In the about section you can read about the inspiration for the website, how the vision and direction is inspired by the memory of my father, the consummate humble story teller. I crafted the site as a way to grieve his loss and commemorate his life. I do hope I have honored his memory and to you the reader I hope I have conveyed his rhythm and impact on me. I love my father very much and feel his presence in the words that I right and the chuckles in the podcast.
So a couple of admissions. I have never liked the term Chipsterlife. In the early stages of brainstorming my crew and I came up with a bunch of names that didn't make sense or where unavailable in domain name form. The term itself came on my radar when it was used to describe me at some point by my buddy Jeanalee Obergfell and I thought it was a funny term. Sometimes folks really get worked up about the term and I generally agree with them, however, its meant to be a joke NOT to be taken seriously. Tongue in cheek homies!
Ok on to the warm and fuzzy. So man many thanks! Certainly, one of the unexpected surprises is the mentorship and support Julio from Latino Rebels has offered. His constant retweets and enthusiasm for my project was very affirming in moments of uncertainty. At a time when I was doubting the whole project Daniella Ortiz-Padilla briskly stepped into my life and we penned what remains the most popular thing produced on the site, Gentrifications Storefront. My nameless buddy who alerted me to some f-ed up stuff and what became two posts that would be the basis for a hilarious lawsuit threat. Marco Hyman is diligently fixing up the store, in the process of replacing the crappy photos I took of the otherwise marvelous products. My photos did them a grave injustice. Speaking of products Rochelle, Ebelyn and Trama Textiles have been wonderful vendors. Patty Delgado has graciously allowed me to repost her awesome content. Chhoti Maa is awesome! Taylor Shevey inspired one of my most revealing posts. The twitter crew who taught me how that business works Victor Sanchez and Jeronimo Saldana. As I mentioned before Chicano Batman has given this project mad love and has anchored my foray into music and the arts. Franco Funktion has been my favorite and most popular podcast and also represents my first foray into music sales. Franco's all I want is to be invited to your thanksgiving dinners or any other family gathering! Lastly and most recently look out for new products with my emerging business partner and co-worker Liz Engels.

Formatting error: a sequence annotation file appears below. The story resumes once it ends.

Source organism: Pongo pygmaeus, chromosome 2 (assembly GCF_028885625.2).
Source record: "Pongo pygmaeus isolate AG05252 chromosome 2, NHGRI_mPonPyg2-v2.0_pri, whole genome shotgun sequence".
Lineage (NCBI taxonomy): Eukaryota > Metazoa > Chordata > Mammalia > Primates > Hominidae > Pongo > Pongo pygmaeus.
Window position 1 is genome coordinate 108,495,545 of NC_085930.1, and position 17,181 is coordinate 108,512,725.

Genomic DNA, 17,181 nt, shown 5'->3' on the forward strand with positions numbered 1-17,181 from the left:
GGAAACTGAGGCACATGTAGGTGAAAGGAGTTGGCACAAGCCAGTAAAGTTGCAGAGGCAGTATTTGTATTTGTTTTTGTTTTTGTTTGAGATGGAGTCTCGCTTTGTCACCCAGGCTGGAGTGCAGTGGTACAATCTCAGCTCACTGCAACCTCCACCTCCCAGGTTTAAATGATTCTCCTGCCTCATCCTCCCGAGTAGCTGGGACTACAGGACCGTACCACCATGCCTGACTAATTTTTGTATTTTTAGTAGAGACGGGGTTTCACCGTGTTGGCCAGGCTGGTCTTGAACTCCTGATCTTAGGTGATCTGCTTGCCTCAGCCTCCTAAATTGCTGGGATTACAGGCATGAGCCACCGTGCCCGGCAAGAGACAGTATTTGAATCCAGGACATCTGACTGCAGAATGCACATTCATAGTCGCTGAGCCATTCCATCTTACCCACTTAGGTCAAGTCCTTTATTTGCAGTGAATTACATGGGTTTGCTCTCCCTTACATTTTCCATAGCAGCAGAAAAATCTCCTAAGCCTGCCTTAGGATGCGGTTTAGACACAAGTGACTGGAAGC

Of course mad love always goes to the fam bam for putting up with my unabated restlessness and humoring my incessant brainstorming. Look I actually did put this together!
Thank you readers, likers, retweeters and folks that share. Keep reading and enjoying and feel free to suggest and write up some stuff! I will always post things from collaborators.
Filiberto Nolasco Gomez
PS I am a now a Mexican Citizen!